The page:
With its $1.85 billion takeout of one of the top shale producers in Oklahoma, the Utica Shale driller Gulfport Energy Corp. joins the list of gas drillers diversifying out of Appalachia to shales closer to gas and liquids demand on the Gulf Coast.
Gulfport said after Dec. 14's market close that it is buying 85,000 acres in the South Central Oklahoma Oil Province, or SCOOP, basin from the energy private equity firm Quantum Energy Partners LLC's Vitruvian II Woodford LLC, using a combination of debt and equity.
Gulfport did not explicitly say it is impatient with the progress of pipeline developments to take gas and liquids out of glutted markets in Ohio and Pennsylvania, but it pointed out on the second page of its corporate presentation that the SCOOP has significantly better basis costs than Appalachia, where costs of $1/MMBtu above hub prices are common.
Gulfport's new Oklahoma acreage, with four operating rigs and 183 MMcfe/d of current production that is 67% gas and 33% crude and liquids, is "positioned near expanding natural gas and NGL demand centers — premium pricing and low basis differentials," Gulfport's presentation said.
While independents such as Chesapeake Energy Corp. and Southwestern Energy Co. came to Appalachia with a wide range of holdings, pure-play Appalachian drillers have started backstopping their production away from the Northeast's crowded pipes. Marcellus pioneer Range Resources Corp. spent $4.4 billion to buy into Louisiana's Terryville field earlier in the year, while the northeast Pennsylvania driller Cabot Oil & Gas Corp. is quietly growing production in Texas' Eagle Ford Shale.
According to FBR Capital Markets & Co. analyst Joseph Allman, Vitruvian is the top driller in the SCOOP, measured by revenue per well. "Vitruvian ranks No. 1, generating 89% more revenue on an absolute basis than the median STACK/SCOOP/Cana Woodford operator," he said. "Looking at production only, its average well produces 109% above the median, including 24% more oil and 217% more gas."
For the first three months of a well's first year, Vitruvian has gross revenues of $2.5 million per well, more than such veteran shale drillers as Devon Energy Corp. and Continental Resources Inc., and almost double Exxon Mobil Corp.'s $1.3 million per well for the same period, according to FBR's research.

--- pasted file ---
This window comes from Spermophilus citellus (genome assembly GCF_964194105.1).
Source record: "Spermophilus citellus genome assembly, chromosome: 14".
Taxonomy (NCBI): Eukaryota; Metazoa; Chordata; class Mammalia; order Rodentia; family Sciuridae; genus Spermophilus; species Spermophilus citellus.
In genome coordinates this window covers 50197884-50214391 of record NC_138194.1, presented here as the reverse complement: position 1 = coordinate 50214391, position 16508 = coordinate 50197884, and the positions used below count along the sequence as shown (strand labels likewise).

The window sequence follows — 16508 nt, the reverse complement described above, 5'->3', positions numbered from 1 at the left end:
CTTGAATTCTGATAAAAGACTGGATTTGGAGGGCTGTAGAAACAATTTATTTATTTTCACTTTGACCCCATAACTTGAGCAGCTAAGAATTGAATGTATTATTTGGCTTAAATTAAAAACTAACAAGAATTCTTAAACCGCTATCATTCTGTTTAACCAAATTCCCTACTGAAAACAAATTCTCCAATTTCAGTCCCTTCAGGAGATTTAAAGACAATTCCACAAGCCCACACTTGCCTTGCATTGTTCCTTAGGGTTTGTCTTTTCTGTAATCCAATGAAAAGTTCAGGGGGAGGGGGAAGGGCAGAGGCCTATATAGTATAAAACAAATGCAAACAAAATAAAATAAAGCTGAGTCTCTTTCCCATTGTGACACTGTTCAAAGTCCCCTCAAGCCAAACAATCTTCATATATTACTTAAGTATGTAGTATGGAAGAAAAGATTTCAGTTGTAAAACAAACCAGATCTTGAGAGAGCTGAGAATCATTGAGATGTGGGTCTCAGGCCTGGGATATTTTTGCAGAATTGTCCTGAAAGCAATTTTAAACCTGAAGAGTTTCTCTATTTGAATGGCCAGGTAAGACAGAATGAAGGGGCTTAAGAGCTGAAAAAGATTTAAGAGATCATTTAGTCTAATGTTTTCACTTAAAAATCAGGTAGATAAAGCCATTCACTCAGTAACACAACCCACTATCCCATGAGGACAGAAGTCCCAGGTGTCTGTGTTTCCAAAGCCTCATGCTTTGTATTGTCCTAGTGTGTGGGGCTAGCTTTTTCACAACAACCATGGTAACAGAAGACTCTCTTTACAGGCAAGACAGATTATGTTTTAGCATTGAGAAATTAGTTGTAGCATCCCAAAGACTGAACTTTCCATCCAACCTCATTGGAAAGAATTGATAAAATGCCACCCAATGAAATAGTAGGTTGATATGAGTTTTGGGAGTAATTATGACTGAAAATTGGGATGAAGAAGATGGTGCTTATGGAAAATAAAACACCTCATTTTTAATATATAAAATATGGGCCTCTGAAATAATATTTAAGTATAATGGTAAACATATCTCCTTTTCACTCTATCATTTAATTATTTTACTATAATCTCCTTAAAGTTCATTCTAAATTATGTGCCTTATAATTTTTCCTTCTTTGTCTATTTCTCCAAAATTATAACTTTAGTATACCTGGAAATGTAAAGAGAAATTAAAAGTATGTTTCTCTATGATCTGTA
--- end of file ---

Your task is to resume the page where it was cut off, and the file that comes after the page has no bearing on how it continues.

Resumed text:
"A positive but full-price addition of high-quality acreage where expected returns are in line with the Utica core (~75% [internal rate of return])," Capital One Securities Inc. analysts told clients.
"[Gulfport's] move into the SCOOP provides the company with a chance to participate in a play that is experiencing a positive rate of change," the analysts said. "The Utica [where Gulfport has a 213,000 acre position in southeast Ohio] will continue to generate strong returns, but buying into acreage with stacked pay potential offers upside not available in Ohio currently."
Analysts at Tudor Pickering Holt & Co. also liked the move to diversify. "We think the deal helps differentiate [Gulfport's] business model and improves our view on their medium term prospects vs. some of their northeast dry gas peers, which we think will be challenged longer-term given our view on the downward bias risk we see in gas prices," the analysts said.
Investors' immediate reactions were much less positive. Gulfport shares lost 14.4% on Dec. 15, to $23.01, weighed down by dilution concerns.
Gulfport said it will sell 29 million new shares on top of 18.8 million shares sold in a private placement, a new 29% slice of the company, to raise $1.34 billion, according to Tudor Pickering Holt's estimate. In addition, Gulfport announced a $600 million placement of senior debt due in 2025 to help pay for the purchase.
Gulfport plans to keep four rigs operating in Oklahoma, but the new effort will not slacken Gulfport's pace in the Utica, where it plans to expand from four to six rigs by the end of 2016.